Today we feature new resources to support your activism, putting an array of resources right at your fingertips, plus an inspiring video from an Iraq vet on what we need to do to stop our government’s failure to represent us.
So many of us are frustrated with the path of humankind. Guest blogger, Richard Welker, discusses how a new consciousness of connectedness to all things is attempting to rise from the old mindset of exploitation and control.
From the mouths of youth, a clarifying shift in strategy, plus our plan for the 2020 legislative session that needs to include you. Come Tuesday night to find out how. Details here, and links to last week’s posts.
The Atlantic examines the growing political divide in America, its causes, precedents, dangers & potential vast gains for justice. The Atlantic arrives at a surprising conclusion as to how we can continue this experiment with democracy.
Today, I string together excerpts from two brilliant articles by Chris Hedges. While he is as unsparing as ever, these do not bludgeon you into submission, like when he is writing on the looming climate catastrophe.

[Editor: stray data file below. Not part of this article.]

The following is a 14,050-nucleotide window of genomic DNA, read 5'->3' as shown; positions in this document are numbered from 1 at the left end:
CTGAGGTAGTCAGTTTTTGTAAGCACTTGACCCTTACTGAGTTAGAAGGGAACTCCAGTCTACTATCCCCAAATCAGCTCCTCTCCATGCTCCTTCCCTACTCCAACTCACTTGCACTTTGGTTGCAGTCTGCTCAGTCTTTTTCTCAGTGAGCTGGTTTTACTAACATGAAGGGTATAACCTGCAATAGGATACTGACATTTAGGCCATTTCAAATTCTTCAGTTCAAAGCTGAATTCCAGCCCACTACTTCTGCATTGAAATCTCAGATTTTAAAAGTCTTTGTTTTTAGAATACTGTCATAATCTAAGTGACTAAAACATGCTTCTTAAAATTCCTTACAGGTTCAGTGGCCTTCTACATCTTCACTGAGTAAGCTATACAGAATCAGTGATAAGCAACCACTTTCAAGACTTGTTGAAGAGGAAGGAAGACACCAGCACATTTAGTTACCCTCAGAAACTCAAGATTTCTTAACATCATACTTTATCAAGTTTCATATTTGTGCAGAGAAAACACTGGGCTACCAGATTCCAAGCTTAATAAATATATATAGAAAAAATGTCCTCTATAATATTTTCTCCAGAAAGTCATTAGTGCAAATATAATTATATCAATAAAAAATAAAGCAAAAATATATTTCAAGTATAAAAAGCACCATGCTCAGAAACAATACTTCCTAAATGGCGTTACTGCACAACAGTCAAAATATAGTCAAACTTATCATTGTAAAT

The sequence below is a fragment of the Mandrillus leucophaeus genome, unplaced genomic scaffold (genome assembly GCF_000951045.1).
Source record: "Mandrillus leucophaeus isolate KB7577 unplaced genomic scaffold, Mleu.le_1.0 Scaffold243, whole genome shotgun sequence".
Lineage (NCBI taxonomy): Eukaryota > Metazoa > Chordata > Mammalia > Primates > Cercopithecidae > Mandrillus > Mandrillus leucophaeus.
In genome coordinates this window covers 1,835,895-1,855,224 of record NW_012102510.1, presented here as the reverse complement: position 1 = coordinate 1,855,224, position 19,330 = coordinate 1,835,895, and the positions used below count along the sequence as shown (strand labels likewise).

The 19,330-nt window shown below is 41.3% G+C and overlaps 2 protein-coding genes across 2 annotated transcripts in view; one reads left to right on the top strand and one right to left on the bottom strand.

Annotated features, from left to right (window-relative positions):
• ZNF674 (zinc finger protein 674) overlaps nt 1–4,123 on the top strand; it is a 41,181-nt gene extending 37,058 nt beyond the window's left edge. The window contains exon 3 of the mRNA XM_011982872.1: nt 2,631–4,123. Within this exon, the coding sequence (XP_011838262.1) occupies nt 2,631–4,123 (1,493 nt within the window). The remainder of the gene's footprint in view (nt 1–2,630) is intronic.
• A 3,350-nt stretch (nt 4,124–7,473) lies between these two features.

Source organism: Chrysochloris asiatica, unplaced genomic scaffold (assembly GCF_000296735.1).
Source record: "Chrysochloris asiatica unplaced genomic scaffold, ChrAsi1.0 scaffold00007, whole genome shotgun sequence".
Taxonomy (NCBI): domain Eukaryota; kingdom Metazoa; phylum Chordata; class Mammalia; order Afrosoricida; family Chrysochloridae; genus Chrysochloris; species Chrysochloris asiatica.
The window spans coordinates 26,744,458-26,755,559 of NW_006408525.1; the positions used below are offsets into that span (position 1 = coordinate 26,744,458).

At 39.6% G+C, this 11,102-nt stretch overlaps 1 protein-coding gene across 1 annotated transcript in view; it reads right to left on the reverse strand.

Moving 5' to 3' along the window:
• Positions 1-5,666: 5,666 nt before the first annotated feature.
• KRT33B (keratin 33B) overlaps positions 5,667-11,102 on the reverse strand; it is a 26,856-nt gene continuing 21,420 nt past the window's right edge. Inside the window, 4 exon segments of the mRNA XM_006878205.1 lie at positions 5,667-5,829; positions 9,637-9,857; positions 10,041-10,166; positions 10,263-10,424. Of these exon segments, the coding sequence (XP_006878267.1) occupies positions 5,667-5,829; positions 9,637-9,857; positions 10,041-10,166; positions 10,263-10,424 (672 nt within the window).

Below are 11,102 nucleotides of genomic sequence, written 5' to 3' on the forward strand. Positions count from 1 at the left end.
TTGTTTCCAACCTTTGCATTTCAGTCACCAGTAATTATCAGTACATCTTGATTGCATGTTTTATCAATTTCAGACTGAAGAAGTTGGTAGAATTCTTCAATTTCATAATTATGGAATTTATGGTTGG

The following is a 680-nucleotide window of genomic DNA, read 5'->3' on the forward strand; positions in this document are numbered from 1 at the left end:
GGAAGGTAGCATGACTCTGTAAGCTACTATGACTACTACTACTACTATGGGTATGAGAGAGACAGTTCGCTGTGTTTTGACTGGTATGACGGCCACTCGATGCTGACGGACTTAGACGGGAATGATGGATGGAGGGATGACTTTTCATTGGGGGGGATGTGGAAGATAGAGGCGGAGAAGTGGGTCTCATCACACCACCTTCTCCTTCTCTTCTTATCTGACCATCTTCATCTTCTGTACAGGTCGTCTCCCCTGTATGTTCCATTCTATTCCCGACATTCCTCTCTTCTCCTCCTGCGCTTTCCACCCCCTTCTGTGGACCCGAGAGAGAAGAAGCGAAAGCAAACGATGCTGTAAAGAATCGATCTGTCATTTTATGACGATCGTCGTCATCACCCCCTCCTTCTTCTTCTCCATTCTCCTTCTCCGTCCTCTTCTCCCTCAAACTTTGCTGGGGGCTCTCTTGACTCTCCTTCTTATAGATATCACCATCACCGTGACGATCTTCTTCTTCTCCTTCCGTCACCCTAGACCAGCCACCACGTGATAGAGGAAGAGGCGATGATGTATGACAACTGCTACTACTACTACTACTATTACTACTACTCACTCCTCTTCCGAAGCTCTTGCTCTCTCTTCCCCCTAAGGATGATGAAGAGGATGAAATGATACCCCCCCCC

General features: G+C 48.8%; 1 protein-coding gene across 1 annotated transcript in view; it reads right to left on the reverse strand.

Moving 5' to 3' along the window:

This is one of the most knee-buckling stories I’ve read in a very long time, and that is quite a statement. Today, we focus exclusively on California and what life is like without power, water, clean air, or access to food…for millions of Californians.
Mainstream media will offer many tributes to our Vets. Retake offers tribute to those who fought in war and then came home and fought for peace. Plus we offer our weekly review at last week’s posts, including our piece on local resilience.
A summary of international good news, cuz we need it, an action on “affordable housing,” and new information on what may be lurking behind the incomprehensible “produced water” initiative.
The UK banned fracking nationwide and it looks like it may be permanent–a lesson to NM and the Nation. Where there is a will (and some semblance of sanity), there is a way. Another short, focused post, a trend to be repeated.
The short answer is lots, and all of it not only helps mitigate and reduce the scale of the climate catastrophe but also helps prepare us for the increasingly inevitable societal crises or even societal collapse to come.